‘Game-changing’ stem cells may be trialled in humans by 2017

5 Apr 201624 Shares

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Mesenchymal stem cells labeled with fluorescence molecules

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Scientists in Australia have claimed to have developed a ‘game-changing’ stem cell programme that pushes forward regenerative treatment by years, with their novel technique to be trialled in humans from next year.

By taking fat cells from the human body, the team from the University of New South Wales (UNSW) switched off the cells’ memory and restarted them as induced multipotent stem cells (iMS). Then they simply implanted them at the location of injuries, where they grow and heal tissue.

Dr Vashe Chandrakanthan and his team extracted adult human fat cells and treated them with the compound 5-Azacytidine (AZA), along with platelet-derived growth factor-AB (PDGF-AB), before they were treated with the growth factor.

The resulting iMS cells are being tested on damaged tissue in mice, where UNSW Associate Professor John Pimanda said successful demonstrations have already taken place, with human trials “expected to begin in late 2017”.

The main beneficiaries, should iMS construction in this format prove successful, may be sufferers of spinal injuries, with one of the neurosurgeons working on the project noting “enormous potential” for neck and back pain.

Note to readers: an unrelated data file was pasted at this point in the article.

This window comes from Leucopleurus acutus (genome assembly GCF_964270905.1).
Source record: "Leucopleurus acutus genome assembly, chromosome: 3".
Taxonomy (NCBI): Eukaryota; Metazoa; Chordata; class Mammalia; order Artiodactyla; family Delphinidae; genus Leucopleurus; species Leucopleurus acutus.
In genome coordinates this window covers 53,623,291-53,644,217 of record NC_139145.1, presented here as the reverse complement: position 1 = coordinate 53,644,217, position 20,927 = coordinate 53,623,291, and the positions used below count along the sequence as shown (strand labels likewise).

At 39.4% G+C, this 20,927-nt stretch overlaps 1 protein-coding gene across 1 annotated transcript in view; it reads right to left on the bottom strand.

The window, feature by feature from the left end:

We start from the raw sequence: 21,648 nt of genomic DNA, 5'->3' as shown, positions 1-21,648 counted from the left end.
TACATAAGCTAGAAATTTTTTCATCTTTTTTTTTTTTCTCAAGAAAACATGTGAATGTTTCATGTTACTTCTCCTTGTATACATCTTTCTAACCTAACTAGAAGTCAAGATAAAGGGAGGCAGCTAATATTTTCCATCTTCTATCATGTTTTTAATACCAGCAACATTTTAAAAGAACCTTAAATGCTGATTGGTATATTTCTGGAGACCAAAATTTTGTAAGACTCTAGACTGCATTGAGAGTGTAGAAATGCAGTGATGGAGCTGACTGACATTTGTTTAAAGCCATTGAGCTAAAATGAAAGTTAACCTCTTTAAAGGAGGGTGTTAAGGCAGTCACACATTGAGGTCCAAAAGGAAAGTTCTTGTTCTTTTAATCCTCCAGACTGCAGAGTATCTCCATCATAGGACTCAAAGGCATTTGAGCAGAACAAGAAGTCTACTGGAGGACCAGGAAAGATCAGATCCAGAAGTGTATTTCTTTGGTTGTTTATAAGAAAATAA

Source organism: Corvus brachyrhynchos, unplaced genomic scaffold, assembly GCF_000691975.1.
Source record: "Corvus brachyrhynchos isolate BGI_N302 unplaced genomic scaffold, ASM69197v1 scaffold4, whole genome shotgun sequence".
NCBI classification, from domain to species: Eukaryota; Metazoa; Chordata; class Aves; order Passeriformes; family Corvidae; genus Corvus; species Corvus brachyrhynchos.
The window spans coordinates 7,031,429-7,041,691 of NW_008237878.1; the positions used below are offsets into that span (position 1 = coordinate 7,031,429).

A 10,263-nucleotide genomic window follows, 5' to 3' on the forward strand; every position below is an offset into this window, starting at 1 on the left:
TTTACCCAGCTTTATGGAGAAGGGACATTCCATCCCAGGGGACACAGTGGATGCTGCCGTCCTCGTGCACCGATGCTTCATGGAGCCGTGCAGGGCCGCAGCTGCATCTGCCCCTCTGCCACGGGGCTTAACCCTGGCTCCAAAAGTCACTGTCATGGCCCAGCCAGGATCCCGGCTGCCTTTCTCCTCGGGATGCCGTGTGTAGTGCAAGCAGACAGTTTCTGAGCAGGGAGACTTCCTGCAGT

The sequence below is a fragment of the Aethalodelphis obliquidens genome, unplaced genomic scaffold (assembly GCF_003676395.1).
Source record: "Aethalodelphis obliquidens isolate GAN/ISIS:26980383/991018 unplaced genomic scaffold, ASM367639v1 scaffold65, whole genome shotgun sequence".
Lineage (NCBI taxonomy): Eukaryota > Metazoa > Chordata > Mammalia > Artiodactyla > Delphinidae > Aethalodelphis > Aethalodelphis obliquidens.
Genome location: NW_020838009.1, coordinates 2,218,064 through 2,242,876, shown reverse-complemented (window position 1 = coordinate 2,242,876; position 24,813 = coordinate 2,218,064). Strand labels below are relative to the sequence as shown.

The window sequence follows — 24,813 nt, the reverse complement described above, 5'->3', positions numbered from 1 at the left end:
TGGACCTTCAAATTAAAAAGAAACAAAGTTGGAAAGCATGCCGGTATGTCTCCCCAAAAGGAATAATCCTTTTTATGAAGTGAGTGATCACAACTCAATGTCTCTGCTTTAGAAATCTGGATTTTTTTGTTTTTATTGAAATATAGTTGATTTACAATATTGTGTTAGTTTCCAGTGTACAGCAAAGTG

Spinal implants, for example, could be entirely revolutionised. But, before then, further testing on mice and detailed investigations into whether iMS cells remain dormant after implant and can react on demand is needed.

Our muse, the salamander

The process replicates how salamanders naturally regenerate in the wild, and allow scientists to bypass two major obstacles in stem cell research in one swoop.

First up, there are various forms of stem cells. Embryonic stem cells (ES), for example, are formed during embryonic development and generate every type of cell in the human body. They can’t be used as a treatment, though, as they have a propensity to generate tumours.

The other obstacle is the need to use viruses to transform the likes of fat cells into stem cells, “which is clinically unacceptable”, said Chandrakanthan, who developed the technology.

Try to keep up

Medical science is absolutely flying at the moment, with countless innovative (and surprising) developments in the past few years.

Last month, researchers from the Mayo Clinic invented a strange, dehydrated sponge that could dramatically improve patients’ recovery.

Acting as a bone graft, it’s essentially a biodegradable (dissolvable) structure or scaffold, which when in place allows bone to grow in and around it after surgery.

Elsewhere, Australian researchers recently installed the first-ever 3D-printed prosthetic during spinal surgery. We’ve even seen 3D-printing pens used to repair knee injuries.

Stem cell image via Shutterstock

Gordon Hunt is senior communications and context executive at NDRC. He previously worked as a journalist with Silicon Republic.

editorial@siliconrepublic.com